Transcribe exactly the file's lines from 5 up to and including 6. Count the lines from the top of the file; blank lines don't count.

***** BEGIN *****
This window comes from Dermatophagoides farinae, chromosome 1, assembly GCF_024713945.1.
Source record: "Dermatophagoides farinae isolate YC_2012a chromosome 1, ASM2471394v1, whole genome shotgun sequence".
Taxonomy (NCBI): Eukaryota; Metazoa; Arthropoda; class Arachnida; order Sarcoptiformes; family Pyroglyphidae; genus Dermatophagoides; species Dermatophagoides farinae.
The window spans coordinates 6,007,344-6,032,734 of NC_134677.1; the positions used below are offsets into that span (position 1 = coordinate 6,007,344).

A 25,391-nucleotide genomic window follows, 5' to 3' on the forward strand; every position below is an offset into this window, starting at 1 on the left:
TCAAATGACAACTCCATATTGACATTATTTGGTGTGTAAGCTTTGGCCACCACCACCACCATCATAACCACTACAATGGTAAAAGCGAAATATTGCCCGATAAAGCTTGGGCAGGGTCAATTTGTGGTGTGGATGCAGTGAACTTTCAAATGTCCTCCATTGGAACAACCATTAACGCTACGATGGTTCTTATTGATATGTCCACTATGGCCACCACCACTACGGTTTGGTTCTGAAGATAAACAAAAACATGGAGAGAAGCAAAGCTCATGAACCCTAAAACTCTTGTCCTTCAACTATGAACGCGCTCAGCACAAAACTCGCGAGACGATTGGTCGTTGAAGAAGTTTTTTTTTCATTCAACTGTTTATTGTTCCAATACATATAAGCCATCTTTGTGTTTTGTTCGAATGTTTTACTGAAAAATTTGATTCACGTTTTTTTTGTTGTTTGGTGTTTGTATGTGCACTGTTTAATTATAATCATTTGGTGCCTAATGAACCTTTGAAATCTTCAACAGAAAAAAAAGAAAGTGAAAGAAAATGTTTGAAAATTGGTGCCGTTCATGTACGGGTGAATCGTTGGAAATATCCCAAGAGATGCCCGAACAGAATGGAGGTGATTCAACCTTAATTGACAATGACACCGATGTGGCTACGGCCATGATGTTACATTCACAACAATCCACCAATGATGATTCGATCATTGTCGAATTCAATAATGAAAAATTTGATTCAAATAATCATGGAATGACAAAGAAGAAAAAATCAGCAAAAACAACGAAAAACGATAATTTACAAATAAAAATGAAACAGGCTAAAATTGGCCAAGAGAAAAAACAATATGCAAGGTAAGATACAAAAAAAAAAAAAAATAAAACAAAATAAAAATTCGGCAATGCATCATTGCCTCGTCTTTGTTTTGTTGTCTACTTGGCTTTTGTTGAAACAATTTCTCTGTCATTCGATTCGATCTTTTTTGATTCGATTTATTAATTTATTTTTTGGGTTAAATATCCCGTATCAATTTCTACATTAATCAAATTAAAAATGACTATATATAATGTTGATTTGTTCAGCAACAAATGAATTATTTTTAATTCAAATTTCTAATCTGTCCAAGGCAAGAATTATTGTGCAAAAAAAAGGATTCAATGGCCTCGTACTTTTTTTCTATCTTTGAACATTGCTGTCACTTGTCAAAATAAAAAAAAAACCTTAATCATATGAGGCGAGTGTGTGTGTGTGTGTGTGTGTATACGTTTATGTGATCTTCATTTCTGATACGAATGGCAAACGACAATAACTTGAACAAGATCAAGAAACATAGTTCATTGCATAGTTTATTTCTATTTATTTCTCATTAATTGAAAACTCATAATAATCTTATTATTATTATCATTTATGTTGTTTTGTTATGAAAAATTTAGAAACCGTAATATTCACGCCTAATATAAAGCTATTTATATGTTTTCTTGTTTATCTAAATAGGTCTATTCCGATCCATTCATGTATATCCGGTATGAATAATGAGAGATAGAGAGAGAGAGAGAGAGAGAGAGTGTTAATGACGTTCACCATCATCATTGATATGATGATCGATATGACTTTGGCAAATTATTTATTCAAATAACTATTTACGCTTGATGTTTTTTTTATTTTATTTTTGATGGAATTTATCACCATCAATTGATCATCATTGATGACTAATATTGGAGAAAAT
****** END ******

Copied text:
A 25,391-nucleotide genomic window follows, 5' to 3' on the forward strand; every position below is an offset into this window, starting at 1 on the left:
TCAAATGACAACTCCATATTGACATTATTTGGTGTGTAAGCTTTGGCCACCACCACCACCATCATAACCACTACAATGGTAAAAGCGAAATATTGCCCGATAAAGCTTGGGCAGGGTCAATTTGTGGTGTGGATGCAGTGAACTTTCAAATGTCCTCCATTGGAACAACCATTAACGCTACGATGGTTCTTATTGATATGTCCACTATGGCCACCACCACTACGGTTTGGTTCTGAAGATAAACAAAAACATGGAGAGAAGCAAAGCTCATGAACCCTAAAACTCTTGTCCTTCAACTATGAACGCGCTCAGCACAAAACTCGCGAGACGATTGGTCGTTGAAGAAGTTTTTTTTTCATTCAACTGTTTATTGTTCCAATACATATAAGCCATCTTTGTGTTTTGTTCGAATGTTTTACTGAAAAATTTGATTCACGTTTTTTTTGTTGTTTGGTGTTTGTATGTGCACTGTTTAATTATAATCATTTGGTGCCTAATGAACCTTTGAAATCTTCAACAGAAAAAAAAGAAAGTGAAAGAAAATGTTTGAAAATTGGTGCCGTTCATGTACGGGTGAATCGTTGGAAATATCCCAAGAGATGCCCGAACAGAATGGAGGTGATTCAACCTTAATTGACAATGACACCGATGTGGCTACGGCCATGATGTTACATTCACAACAATCCACCAATGATGATTCGATCATTGTCGAATTCAATAATGAAAAATTTGATTCAAATAATCATGGAATGACAAAGAAGAAAAAATCAGCAAAAACAACGAAAAACGATAATTTACAAATAAAAATGAAACAGGCTAAAATTGGCCAAGAGAAAAAACAATATGCAAGGTAAGATACAAAAAAAAAAAAAAATAAAACAAAATAAAAATTCGGCAATGCATCATTGCCTCGTCTTTGTTTTGTTGTCTACTTGGCTTTTGTTGAAACAATTTCTCTGTCATTCGATTCGATCTTTTTTGATTCGATTTATTAATTTATTTTTTGGGTTAAATATCCCGTATCAATTTCTACATTAATCAAATTAAAAATGACTATATATAATGTTGATTTGTTCAGCAACAAATGAATTATTTTTAATTCAAATTTCTAATCTGTCCAAGGCAAGAATTATTGTGCAAAAAAAAGGATTCAATGGCCTCGTACTTTTTTTCTATCTTTGAACATTGCTGTCACTTGTCAAAATAAAAAAAAAACCTTAATCATATGAGGCGAGTGTGTGTGTGTGTGTGTGTGTATACGTTTATGTGATCTTCATTTCTGATACGAATGGCAAACGACAATAACTTGAACAAGATCAAGAAACATAGTTCATTGCATAGTTTATTTCTATTTATTTCTCATTAATTGAAAACTCATAATAATCTTATTATTATTATCATTTATGTTGTTTTGTTATGAAAAATTTAGAAACCGTAATATTCACGCCTAATATAAAGCTATTTATATGTTTTCTTGTTTATCTAAATAGGTCTATTCCGATCCATTCATGTATATCCGGTATGAATAATGAGAGATAGAGAGAGAGAGAGAGAGAGAGAGTGTTAATGACGTTCACCATCATCATTGATATGATGATCGATATGACTTTGGCAAATTATTTATTCAAATAACTATTTACGCTTGATGTTTTTTTTATTTTATTTTTGATGGAATTTATCACCATCAATTGATCATCATTGATGACTAATATTGGAGAAAAT